Anthropologist Hans Lucht discusses the precarious lives of modern-day Mediterranean migrants from Africa who embark in North Africa for Italy in an op-ed in the New York Times.
Lucht points out that southern European nations have long worked with Qaddafi’s regime in Libya to control trans-Mediterranean migration, at the cost of often-barbarous human smuggling practices. Such policies have often been sustained by racist anti-immigrant sentiment in countries like France and Italy.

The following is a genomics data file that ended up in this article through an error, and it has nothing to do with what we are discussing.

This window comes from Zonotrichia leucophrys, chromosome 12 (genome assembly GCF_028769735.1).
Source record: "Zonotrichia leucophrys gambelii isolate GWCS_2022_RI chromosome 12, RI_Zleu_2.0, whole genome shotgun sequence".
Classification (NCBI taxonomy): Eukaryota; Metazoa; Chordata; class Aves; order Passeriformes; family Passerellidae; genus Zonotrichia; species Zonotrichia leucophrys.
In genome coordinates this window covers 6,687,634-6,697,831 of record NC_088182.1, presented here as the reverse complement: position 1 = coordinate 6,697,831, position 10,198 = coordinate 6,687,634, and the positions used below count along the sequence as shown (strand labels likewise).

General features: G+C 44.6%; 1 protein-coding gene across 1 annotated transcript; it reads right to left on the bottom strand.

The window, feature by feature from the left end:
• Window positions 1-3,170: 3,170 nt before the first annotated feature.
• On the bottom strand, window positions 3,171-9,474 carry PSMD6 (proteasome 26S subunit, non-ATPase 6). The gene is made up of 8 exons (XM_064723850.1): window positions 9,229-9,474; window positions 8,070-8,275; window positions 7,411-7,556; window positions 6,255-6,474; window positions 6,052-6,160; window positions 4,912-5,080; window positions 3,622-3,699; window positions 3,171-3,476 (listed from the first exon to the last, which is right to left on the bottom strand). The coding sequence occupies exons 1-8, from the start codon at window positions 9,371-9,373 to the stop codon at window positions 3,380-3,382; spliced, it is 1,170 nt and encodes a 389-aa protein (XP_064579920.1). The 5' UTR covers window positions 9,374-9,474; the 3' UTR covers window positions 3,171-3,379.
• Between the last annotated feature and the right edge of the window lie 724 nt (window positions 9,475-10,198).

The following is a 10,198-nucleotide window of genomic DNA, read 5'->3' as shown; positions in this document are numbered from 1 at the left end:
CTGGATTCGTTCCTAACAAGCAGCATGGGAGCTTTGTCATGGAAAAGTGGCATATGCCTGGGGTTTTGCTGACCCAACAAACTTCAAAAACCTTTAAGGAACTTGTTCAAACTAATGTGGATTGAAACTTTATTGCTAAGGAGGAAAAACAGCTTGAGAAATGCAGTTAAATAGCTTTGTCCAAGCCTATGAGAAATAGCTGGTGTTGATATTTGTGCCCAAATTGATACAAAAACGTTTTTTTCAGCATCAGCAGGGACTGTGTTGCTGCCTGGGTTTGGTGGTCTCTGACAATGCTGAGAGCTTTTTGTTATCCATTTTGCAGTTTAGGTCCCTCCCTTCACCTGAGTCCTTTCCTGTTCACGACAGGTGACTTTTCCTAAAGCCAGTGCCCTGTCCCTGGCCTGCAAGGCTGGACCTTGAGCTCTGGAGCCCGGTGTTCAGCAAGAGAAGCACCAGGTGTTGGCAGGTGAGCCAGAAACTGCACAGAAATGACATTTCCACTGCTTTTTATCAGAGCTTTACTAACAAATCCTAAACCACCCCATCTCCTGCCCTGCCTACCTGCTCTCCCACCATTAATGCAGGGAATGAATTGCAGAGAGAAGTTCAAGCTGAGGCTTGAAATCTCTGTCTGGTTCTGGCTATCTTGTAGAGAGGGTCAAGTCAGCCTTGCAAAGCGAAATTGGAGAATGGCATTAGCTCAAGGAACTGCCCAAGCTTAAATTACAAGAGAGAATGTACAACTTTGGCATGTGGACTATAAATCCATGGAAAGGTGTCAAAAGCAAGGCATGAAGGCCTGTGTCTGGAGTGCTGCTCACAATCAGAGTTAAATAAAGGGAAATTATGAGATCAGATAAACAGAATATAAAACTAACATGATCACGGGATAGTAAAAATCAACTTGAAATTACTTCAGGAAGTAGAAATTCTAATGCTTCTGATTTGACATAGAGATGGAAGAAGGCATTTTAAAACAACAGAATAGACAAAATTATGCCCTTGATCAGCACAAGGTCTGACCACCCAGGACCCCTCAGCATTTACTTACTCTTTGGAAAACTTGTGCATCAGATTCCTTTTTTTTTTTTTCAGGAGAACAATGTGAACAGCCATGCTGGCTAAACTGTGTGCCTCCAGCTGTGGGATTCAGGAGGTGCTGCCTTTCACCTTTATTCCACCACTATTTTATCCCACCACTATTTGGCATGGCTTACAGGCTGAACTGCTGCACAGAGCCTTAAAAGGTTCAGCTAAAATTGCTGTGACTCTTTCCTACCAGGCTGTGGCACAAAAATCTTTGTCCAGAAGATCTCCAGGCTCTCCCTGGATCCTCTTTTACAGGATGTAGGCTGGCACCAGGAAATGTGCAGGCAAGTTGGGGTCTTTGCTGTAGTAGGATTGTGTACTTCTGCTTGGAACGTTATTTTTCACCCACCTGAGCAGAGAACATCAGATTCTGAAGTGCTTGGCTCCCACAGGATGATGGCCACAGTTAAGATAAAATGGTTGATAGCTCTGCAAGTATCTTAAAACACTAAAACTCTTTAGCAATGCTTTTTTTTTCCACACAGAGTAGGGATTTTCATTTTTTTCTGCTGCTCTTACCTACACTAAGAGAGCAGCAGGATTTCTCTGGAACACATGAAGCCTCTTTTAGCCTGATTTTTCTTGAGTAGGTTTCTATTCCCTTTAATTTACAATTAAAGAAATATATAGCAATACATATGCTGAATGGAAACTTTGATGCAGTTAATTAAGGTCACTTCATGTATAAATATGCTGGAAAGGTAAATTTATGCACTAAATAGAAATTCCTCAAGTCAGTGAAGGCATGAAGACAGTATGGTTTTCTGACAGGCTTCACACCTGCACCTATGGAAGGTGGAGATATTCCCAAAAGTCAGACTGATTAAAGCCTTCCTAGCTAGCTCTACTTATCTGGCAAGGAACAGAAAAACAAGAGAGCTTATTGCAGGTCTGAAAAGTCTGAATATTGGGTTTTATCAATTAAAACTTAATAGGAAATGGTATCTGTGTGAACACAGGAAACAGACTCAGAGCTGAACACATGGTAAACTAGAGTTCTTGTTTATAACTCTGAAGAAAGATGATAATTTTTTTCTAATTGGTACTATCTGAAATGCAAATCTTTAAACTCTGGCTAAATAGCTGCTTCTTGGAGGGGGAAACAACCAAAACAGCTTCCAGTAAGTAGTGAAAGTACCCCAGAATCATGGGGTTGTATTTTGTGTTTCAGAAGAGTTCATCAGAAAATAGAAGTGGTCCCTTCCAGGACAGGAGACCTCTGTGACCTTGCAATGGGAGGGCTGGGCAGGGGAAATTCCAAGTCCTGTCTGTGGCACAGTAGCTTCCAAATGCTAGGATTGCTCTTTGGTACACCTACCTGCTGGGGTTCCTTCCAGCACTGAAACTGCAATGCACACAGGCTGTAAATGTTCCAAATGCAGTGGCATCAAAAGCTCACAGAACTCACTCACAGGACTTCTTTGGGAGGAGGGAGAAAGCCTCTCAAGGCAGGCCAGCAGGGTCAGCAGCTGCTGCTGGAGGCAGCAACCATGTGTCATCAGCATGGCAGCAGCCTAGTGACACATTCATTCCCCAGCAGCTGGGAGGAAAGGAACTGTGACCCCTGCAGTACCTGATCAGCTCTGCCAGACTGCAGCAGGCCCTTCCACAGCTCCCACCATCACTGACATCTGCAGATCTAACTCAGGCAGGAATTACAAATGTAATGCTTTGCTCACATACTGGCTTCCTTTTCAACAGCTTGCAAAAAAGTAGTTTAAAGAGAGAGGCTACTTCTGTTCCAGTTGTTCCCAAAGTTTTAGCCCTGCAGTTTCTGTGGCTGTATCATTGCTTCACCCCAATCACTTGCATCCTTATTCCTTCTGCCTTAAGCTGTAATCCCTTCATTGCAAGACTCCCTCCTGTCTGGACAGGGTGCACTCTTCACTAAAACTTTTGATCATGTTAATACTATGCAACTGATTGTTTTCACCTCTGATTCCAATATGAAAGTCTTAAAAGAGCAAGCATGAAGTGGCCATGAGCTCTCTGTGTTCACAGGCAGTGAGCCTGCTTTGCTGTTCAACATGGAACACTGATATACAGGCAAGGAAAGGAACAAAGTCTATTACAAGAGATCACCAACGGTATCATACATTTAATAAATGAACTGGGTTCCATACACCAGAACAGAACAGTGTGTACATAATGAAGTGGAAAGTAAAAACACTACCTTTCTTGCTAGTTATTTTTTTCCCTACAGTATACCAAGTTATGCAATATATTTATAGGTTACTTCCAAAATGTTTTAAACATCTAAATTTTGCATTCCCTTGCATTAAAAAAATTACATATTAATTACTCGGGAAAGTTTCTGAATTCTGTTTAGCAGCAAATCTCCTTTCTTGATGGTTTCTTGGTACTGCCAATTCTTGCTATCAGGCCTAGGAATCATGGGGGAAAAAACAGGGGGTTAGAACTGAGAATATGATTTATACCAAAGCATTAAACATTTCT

The social disruption of the Libyan Civil War now promises to create new forms of trans-Mediterranean migration as Libyans flee as refugees. Other Africans will presumably seek new pathways of migration toward Europe, avoiding the chaos of Libya.
Lucht argues that “Europe should learn from the situation in Libya that paying dictators to make ‘problems’ disappear is not only morally bankrupt but also short-sighted.”
Clearly, a more open discussion of migration, citizenship, and human rights is needed in the Mediterranean.